Where Logic Meets Love

Lessons in Driving... and Surviving

Tuesday, December 20, 2011

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Lessons in Driving... and Surviving | Faith Permeating Life

The stories about teachers shared on Sunday's post made me think it's probably time to share my horrible driver's education experience.

To get the proper context for this story, you have to understand that I was terrified of driving. At one point I said I never wanted to learn to drive, but by the time I got to high school I decided I'd go through with it. Then, I had time to get worked up about it because I turned 16 in November of my sophomore year but couldn't fit driver's ed into my regular school schedule, so I took it during summer school the following summer. (I missed the cutoff by a month to take it the summer before I turned 16.)

My dad took me out for some lessons once I got my permit, and I was just a nervous wreck. I remember one time he asked me to turn and I put on my turn signal, but I was so focused on the thousand other things I was trying to remember that I forgot to actually turn. My dad was smart enough to wait until I was past the intersection to calmly mention that I was supposed to turn, but that it was OK and I could just turn at the next light. I was embarrassed, but my dad was incredibly patient with me.

Several of my friends were taking driver's ed through school the same summer and we were allowed to pick our driving partners, so I figured it wouldn't be too bad. My best friend Missy and I paired up, which was great because she and I were always supportive of each other and I didn't have to worry about feeling judged.

By her, anyway.

The driving instructor we got was supposed to be one of the good ones, as I remember, probably because he was "cool," with his buzzed hair and sunglasses and his loud, joking style. If I'd had the kind of self-awareness then that I have now I probably would have realized that he was not going to be a good fit for me. Not that I could have done anything about it, but maybe I would have at least been prepared for what lay ahead.

Two problems became immediately apparent. The first was that he clearly favored Missy over me, something she doesn't dispute. This will become painfully obvious when I tell you about our final driving test.

The second was that he liked to listen to talk radio. LOUD talk radio. And no one was allowed to change the channel, least of all me.

(To be fair, it was actually a music station, but one that had a morning show during the time we had our lesson, so it was mostly talk.)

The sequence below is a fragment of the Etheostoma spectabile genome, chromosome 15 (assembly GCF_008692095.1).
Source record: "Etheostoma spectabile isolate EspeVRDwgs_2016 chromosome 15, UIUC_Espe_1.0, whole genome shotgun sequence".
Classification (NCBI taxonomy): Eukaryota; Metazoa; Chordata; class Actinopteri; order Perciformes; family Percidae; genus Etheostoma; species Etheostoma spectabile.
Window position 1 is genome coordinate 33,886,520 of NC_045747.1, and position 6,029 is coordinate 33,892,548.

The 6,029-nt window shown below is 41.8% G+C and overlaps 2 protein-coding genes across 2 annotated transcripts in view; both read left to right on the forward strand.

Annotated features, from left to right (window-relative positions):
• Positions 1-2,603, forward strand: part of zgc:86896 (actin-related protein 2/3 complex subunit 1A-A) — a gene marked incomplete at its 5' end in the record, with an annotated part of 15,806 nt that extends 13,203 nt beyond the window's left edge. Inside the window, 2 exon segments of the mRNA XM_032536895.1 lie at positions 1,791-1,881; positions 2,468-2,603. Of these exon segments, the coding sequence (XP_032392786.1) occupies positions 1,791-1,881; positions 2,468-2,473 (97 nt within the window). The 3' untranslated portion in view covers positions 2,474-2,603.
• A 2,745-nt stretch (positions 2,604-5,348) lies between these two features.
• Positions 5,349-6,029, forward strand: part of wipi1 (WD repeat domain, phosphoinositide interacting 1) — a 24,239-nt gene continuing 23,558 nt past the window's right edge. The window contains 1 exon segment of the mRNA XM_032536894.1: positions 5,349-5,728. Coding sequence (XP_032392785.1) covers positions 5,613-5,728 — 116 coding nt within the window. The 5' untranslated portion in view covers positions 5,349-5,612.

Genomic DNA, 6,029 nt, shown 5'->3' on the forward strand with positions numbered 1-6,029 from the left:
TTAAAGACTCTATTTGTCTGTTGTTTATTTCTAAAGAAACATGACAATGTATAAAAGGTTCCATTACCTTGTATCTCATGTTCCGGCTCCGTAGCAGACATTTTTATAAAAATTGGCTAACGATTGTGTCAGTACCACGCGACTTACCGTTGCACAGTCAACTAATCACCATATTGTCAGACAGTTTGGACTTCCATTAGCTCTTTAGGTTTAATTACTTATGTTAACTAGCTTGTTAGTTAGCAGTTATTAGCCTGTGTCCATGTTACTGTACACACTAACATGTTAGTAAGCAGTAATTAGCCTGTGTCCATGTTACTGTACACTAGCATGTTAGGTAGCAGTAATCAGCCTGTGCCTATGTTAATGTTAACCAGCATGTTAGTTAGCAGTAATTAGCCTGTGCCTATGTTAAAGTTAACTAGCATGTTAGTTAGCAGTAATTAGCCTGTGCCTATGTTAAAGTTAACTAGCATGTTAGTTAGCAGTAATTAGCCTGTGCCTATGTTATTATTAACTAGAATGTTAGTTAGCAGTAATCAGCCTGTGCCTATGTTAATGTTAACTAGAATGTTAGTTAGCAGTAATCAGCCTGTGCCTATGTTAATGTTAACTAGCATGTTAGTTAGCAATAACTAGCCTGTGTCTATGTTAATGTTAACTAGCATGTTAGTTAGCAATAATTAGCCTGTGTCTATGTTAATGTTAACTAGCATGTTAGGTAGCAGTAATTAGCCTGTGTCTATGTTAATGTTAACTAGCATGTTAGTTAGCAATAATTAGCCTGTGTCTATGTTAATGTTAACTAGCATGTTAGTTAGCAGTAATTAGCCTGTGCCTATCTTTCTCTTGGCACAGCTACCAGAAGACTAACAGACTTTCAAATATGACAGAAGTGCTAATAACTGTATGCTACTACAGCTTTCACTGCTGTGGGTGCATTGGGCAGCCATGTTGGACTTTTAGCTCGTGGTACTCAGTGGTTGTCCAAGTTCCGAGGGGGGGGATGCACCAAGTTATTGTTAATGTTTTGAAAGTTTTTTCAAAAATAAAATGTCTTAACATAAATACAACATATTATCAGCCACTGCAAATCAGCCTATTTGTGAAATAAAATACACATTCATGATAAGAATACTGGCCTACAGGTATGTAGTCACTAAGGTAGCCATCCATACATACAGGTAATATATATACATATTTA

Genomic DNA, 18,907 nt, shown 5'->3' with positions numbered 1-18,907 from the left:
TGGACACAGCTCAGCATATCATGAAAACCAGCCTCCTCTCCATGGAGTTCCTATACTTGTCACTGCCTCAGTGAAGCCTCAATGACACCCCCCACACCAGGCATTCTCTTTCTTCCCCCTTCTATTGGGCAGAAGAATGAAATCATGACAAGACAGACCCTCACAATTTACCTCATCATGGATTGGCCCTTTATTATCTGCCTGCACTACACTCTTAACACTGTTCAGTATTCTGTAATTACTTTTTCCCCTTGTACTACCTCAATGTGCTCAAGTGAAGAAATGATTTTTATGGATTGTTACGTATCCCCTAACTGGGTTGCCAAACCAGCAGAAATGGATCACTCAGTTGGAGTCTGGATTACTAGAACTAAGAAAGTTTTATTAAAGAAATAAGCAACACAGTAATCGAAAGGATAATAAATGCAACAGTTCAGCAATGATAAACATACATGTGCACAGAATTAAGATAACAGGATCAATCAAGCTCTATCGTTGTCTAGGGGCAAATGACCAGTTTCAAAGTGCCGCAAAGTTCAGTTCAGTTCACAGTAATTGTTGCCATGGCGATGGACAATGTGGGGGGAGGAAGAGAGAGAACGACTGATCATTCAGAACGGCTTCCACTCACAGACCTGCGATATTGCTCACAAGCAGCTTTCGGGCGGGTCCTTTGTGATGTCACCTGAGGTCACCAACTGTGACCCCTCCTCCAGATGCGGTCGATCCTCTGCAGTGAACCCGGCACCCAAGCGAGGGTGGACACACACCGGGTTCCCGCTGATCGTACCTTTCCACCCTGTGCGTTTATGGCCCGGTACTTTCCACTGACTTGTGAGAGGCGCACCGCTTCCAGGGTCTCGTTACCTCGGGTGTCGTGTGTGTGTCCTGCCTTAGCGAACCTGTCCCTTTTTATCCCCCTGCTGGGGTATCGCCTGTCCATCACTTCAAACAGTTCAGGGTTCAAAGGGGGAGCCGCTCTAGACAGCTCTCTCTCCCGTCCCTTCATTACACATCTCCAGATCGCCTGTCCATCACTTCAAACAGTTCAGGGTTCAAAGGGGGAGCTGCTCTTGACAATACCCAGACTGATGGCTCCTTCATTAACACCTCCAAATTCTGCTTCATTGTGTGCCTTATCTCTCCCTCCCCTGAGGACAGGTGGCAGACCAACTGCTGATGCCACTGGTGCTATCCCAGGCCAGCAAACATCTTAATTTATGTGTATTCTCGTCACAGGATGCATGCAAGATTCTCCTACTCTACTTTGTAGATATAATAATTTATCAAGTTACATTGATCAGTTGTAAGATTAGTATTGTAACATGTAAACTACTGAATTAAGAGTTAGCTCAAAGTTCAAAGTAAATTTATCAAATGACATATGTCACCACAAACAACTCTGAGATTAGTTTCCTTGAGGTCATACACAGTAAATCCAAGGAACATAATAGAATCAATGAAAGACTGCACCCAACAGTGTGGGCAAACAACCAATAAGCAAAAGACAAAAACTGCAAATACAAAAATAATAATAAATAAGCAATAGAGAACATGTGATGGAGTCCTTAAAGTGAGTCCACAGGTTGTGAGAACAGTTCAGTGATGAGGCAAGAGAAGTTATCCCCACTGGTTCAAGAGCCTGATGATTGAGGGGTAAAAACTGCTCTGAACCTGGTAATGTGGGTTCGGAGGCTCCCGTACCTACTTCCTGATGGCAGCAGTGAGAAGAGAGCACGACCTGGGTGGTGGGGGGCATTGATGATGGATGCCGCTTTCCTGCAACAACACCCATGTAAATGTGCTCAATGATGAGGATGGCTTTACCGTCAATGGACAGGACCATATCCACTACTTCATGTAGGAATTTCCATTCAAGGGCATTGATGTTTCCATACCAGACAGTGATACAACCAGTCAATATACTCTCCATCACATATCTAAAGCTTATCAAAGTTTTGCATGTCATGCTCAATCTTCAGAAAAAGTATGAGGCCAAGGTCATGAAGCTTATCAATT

For Missy, he would sometimes change it to a country station instead, her favorite kind of music. Still ear-splittingly loud, but at least you could kind of mentally drown out the music in a way that I couldn't do with the talk radio. I always ended up listening to what they were talking about instead of thinking about the 50 different things that you have to remember when you're first learning to drive a car.

Considering how anxious I was and how hard it was for me to focus even with my patient dad in a silent car, you can imagine that my driving skills didn't exactly improve when I was put into a car blaring talk radio with an instructor who thought that my protests about the radio were hilarious. He would always say the same thing, "You need to learn to drive with distractions! What if people are talking in your car?" And I would always reply, "I am not distracted by people talking in the car. I am distracted by this radio station, and when I am the driver I will not choose to listen to loud, distracting radio stations, because that is something I have control over."

On one of the rare occasions that I argued with him so much that he switched to the country station, I must have started unconsciously singing along while he was talking to Missy, because I remember him saying, "Look! She's singing along! The music relaxes her!" I started to protest and he busted up laughing.

So that was the atmosphere in which I learned to drive.

I was an overly cautious driver. (See also: I was terrified of driving.) I usually waited until I had lots of space before I would turn out of a neighborhood onto a main road. And naturally, my instructor would berate me for "taking all day" to get us out of the neighborhood and just generally insult my judgment of when it was safe to move. I will never forget the one time he had to use the passenger-side brake to stop me from turning out in front of a car that was coming up too fast; I was mortified, but looking back it's not surprising that after having my safety instincts routinely insulted for several weeks that I would eventually go in the opposite direction and get overly daring just to shut him up.